What Evidence is Needed to Prove a Sex Crime?
Sex crimes can be very difficult to prosecute, but if you are convicted it can follow you around for the rest of your life. You could be required to sign up as a registered sex offender and there may be even more repercussions if you are convicted of a felony sex crime.
Evidence is key and knowing what kind is needed to prove your innocence could change the course of your case – and the outcome.
In this article:
- What is considered evidence in a sex crime?
- How much evidence is enough to convict someone?
- Why are sex offenses difficult to prosecute?
- What is the defense strategy for a he-said-she-said case?
What is considered evidence in a sex crime?
Investigators will talk to the victim and witnesses as well as collect evidence. Evidence in a sex crime can include:
- Crime Scene
- Photos of the crime scene and original placement of the evidence
- Sketches to show spatial relationships
- Fingerprints or latent prints on items that may have been touched or handled by the accused. This can include walls, doors, and furniture.
- Tire tracks
- Body fluids such as urine, tears, etc.
- Biological stains on clothing, bedding, furniture, etc.
- Other Physical Evidence
- Bedding with any wet stains marked
- Victim’s clothing
- Anything that may have been in contact with the person who committed the crime
- Any evidence that may be on the victim
- Foreign objects
- Saliva swabbed from the victim’s skin or a bite mark
Both testimony and physical evidence can make a case stronger and that is what prosecutors look for because it makes it easier for them to get a conviction.
How much evidence is enough to convict someone?
There is no set amount of evidence that is considered to be enough. Each case is different so it varies from case to case.
The burden of proof is on the prosecutor to prove the defendant’s guilt beyond a reasonable doubt. In other words, the prosecutor has to present the evidence collected from the crime scene as well as witness testimony and show that there is no other explanation for it other than its connection to the crime.
Why are sex offenses difficult to prosecute?
Sex crimes have a widely known reputation for being difficult to prosecute. There are many reasons for this, but one of the most common is the victim’s reluctance to pursue the case. Even though the identities of many sex crime victims are protected, there is still fear of retaliation and public criticism. They often fear that they will not be believed and that they will be humiliated and judged by the court of public opinion.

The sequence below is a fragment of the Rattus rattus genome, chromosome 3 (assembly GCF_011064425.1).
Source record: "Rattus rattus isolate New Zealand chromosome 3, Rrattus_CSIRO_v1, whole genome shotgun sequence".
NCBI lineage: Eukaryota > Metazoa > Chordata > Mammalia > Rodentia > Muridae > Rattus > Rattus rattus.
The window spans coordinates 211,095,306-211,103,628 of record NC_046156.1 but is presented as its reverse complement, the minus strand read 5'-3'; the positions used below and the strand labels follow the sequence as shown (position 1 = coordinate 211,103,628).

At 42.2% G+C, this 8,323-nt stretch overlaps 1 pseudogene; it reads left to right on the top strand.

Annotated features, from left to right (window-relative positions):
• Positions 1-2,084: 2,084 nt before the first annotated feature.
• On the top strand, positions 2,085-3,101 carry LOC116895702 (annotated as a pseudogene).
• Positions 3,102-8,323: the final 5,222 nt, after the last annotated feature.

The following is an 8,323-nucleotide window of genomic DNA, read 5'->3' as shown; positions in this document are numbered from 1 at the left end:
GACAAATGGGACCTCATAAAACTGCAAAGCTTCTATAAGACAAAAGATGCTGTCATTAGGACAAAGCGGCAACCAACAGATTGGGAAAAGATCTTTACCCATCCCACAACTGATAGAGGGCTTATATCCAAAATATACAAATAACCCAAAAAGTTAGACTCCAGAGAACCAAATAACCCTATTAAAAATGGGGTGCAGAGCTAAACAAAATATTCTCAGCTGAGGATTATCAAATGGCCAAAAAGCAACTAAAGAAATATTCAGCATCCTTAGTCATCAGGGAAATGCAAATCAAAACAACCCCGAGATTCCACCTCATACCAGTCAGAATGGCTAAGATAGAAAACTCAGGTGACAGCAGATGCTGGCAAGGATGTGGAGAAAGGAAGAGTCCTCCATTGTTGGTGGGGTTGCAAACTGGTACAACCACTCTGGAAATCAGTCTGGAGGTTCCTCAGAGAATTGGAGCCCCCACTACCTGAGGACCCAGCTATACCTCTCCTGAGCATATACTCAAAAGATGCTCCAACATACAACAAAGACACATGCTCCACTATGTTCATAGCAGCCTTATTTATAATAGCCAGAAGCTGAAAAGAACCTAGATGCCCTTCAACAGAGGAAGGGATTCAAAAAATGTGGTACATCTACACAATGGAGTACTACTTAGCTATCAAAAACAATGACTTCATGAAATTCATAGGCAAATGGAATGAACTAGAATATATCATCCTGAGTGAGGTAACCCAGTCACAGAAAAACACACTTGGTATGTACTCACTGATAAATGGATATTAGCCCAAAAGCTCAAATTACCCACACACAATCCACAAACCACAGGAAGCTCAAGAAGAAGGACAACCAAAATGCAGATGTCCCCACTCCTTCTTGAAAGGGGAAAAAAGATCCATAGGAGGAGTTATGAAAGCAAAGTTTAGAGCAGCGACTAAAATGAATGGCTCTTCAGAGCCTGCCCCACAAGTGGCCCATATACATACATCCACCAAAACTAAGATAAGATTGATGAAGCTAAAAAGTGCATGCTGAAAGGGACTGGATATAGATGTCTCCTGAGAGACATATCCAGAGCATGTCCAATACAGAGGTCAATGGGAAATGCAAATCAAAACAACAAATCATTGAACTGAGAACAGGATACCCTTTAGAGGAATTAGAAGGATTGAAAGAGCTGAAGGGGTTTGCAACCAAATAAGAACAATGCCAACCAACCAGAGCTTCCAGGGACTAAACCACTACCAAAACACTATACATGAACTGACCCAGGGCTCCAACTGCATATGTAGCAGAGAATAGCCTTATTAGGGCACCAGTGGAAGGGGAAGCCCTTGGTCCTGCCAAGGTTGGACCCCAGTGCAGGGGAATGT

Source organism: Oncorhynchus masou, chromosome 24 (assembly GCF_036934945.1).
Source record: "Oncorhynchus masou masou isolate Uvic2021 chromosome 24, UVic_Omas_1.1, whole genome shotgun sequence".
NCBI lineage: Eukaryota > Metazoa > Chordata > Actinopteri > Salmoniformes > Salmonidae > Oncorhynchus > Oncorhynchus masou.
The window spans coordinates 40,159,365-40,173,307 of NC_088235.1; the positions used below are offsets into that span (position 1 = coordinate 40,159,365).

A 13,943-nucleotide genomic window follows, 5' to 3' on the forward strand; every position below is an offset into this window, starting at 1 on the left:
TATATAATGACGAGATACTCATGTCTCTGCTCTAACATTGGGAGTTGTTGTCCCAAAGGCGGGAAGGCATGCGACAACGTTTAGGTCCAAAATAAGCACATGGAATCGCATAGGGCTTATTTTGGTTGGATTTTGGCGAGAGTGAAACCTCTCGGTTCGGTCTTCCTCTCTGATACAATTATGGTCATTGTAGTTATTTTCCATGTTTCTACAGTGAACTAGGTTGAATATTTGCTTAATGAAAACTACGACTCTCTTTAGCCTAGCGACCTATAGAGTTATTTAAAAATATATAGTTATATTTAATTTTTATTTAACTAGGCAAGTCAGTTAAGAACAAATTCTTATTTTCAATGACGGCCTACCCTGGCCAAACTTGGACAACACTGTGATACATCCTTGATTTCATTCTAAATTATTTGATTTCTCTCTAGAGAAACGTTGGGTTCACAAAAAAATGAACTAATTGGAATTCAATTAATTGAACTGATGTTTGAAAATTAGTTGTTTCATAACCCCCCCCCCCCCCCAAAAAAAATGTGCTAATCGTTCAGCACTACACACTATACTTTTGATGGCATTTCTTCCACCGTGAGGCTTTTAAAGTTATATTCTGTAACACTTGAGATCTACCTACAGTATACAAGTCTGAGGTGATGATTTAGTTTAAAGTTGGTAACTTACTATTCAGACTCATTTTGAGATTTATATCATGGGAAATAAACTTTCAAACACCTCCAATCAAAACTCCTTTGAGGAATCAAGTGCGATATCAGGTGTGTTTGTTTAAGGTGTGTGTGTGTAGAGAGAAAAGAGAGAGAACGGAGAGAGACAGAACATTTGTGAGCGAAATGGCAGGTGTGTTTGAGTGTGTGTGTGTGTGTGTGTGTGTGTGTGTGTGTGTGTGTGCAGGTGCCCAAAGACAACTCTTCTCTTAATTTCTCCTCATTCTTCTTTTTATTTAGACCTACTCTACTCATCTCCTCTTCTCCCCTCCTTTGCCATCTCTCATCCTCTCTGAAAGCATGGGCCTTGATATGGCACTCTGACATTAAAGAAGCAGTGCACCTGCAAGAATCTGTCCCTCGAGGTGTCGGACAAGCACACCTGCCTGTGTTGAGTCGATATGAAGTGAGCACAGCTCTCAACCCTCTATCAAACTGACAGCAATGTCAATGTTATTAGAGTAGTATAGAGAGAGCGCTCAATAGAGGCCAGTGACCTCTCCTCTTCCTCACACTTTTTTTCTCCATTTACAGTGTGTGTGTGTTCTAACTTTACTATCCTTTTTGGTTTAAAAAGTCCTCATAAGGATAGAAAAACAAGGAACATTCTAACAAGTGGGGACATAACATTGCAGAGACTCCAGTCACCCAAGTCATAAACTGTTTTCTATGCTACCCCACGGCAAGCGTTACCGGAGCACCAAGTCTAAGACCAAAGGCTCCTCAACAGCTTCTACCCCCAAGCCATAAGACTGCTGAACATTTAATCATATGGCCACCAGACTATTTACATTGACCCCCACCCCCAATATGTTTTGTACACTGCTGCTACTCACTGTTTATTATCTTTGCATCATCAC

Many, if not most, sex crimes involve the victim and the perpetrator. There are no witnesses to corroborate the victim’s story and without a witness, it can devolve into a he said she said situation.
The victim and any witnesses can be discredited if the prosecutor brings up any questionable behavior or events in their history. This can include alcohol, drugs, promiscuity, and more. If the victim was under the influence of alcohol or drugs when the incident took place.
The police units and prosecutor’s offices that are dedicated to pursuing and convicting the perpetrators of sex crimes are notoriously understaffed and under-resourced. They are not equipped to handle sex crime investigations the way they should.
What is the defense strategy for a he-said-she-said case?
When police or investigators take the victim’s word at face value but fail to present any evidence to back up the claims, it becomes a he-said-she-said case. This is why it is so important that you do not talk when you are arrested, especially if you have been falsely accused. Always ask for your attorney and let them speak for you.
When officers have a victim or a perceived victim but don’t have the evidence to back up the victim’s story, some will do everything they can to build their case, no matter how shady their tactics are. If they catch the accused off guard, they can twist his or her words and create evidence when there really isn’t any evidence.
When you have legal representation, your attorney will conduct their own investigation to prove your innocence. Some of the things they may do to build their client’s defense include:
- Place the accused somewhere other than the crime scene at the time the crime allegedly took place
- Secure incriminating emails, texts, and social media messages that can debunk the victim’s story
- Place the accused in a location that is far from the victim
- Challenge the victim’s and witnesses’ credibility
- Show that any sex that took place was consensual
Sex crime cases in Nevada can be extremely complex. It is best to hire an experienced, skilled criminal defense attorney to represent you and protect your rights.
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